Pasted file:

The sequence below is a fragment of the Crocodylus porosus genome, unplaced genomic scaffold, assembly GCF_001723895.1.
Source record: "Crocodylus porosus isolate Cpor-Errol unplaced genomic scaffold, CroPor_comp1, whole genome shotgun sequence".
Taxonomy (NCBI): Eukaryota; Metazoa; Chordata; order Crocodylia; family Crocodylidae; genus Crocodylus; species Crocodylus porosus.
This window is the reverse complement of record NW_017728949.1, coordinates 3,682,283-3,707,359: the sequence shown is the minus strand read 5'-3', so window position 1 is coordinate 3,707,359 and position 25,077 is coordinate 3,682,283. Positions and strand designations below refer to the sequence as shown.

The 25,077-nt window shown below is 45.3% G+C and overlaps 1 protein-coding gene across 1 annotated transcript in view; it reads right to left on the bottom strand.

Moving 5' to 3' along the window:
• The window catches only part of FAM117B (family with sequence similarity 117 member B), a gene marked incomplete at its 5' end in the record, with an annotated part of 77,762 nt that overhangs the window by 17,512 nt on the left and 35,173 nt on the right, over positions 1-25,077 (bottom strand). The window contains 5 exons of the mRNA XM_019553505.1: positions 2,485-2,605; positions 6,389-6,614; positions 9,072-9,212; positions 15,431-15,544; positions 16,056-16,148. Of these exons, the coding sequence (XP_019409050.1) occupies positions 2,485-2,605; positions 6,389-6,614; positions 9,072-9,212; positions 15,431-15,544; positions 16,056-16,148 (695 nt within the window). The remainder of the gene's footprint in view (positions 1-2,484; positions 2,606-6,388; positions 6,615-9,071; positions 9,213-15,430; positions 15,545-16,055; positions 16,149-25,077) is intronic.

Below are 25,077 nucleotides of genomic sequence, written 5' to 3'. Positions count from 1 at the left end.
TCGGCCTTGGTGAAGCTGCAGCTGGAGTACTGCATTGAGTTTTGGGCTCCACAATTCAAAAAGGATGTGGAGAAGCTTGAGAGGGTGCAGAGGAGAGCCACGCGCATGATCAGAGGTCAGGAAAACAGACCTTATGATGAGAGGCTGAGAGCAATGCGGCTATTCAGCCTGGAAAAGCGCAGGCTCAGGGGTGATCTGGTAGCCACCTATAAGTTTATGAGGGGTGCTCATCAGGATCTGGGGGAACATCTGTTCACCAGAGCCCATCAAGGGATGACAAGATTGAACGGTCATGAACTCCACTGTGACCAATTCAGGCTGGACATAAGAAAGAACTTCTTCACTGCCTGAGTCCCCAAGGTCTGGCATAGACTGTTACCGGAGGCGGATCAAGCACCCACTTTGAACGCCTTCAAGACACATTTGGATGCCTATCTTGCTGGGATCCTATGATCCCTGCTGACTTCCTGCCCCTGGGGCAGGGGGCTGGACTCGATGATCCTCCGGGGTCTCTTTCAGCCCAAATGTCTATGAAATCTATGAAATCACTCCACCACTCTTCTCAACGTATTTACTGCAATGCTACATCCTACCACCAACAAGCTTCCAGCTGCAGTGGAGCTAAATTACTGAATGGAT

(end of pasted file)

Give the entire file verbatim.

The sequence below is a fragment of the Crocodylus porosus genome, unplaced genomic scaffold, assembly GCF_001723895.1.
Source record: "Crocodylus porosus isolate Cpor-Errol unplaced genomic scaffold, CroPor_comp1, whole genome shotgun sequence".
Taxonomy (NCBI): Eukaryota; Metazoa; Chordata; order Crocodylia; family Crocodylidae; genus Crocodylus; species Crocodylus porosus.
This window is the reverse complement of record NW_017728949.1, coordinates 3,682,283-3,707,359: the sequence shown is the minus strand read 5'-3', so window position 1 is coordinate 3,707,359 and position 25,077 is coordinate 3,682,283. Positions and strand designations below refer to the sequence as shown.

The 25,077-nt window shown below is 45.3% G+C and overlaps 1 protein-coding gene across 1 annotated transcript in view; it reads right to left on the bottom strand.

Moving 5' to 3' along the window:
• The window catches only part of FAM117B (family with sequence similarity 117 member B), a gene marked incomplete at its 5' end in the record, with an annotated part of 77,762 nt that overhangs the window by 17,512 nt on the left and 35,173 nt on the right, over positions 1-25,077 (bottom strand). The window contains 5 exons of the mRNA XM_019553505.1: positions 2,485-2,605; positions 6,389-6,614; positions 9,072-9,212; positions 15,431-15,544; positions 16,056-16,148. Of these exons, the coding sequence (XP_019409050.1) occupies positions 2,485-2,605; positions 6,389-6,614; positions 9,072-9,212; positions 15,431-15,544; positions 16,056-16,148 (695 nt within the window). The remainder of the gene's footprint in view (positions 1-2,484; positions 2,606-6,388; positions 6,615-9,071; positions 9,213-15,430; positions 15,545-16,055; positions 16,149-25,077) is intronic.

Below are 25,077 nucleotides of genomic sequence, written 5' to 3'. Positions count from 1 at the left end.
TCGGCCTTGGTGAAGCTGCAGCTGGAGTACTGCATTGAGTTTTGGGCTCCACAATTCAAAAAGGATGTGGAGAAGCTTGAGAGGGTGCAGAGGAGAGCCACGCGCATGATCAGAGGTCAGGAAAACAGACCTTATGATGAGAGGCTGAGAGCAATGCGGCTATTCAGCCTGGAAAAGCGCAGGCTCAGGGGTGATCTGGTAGCCACCTATAAGTTTATGAGGGGTGCTCATCAGGATCTGGGGGAACATCTGTTCACCAGAGCCCATCAAGGGATGACAAGATTGAACGGTCATGAACTCCACTGTGACCAATTCAGGCTGGACATAAGAAAGAACTTCTTCACTGCCTGAGTCCCCAAGGTCTGGCATAGACTGTTACCGGAGGCGGATCAAGCACCCACTTTGAACGCCTTCAAGACACATTTGGATGCCTATCTTGCTGGGATCCTATGATCCCTGCTGACTTCCTGCCCCTGGGGCAGGGGGCTGGACTCGATGATCCTCCGGGGTCTCTTTCAGCCCAAATGTCTATGAAATCTATGAAATCACTCCACCACTCTTCTCAACGTATTTACTGCAATGCTACATCCTACCACCAACAAGCTTCCAGCTGCAGTGGAGCTAAATTACTGAATGGAT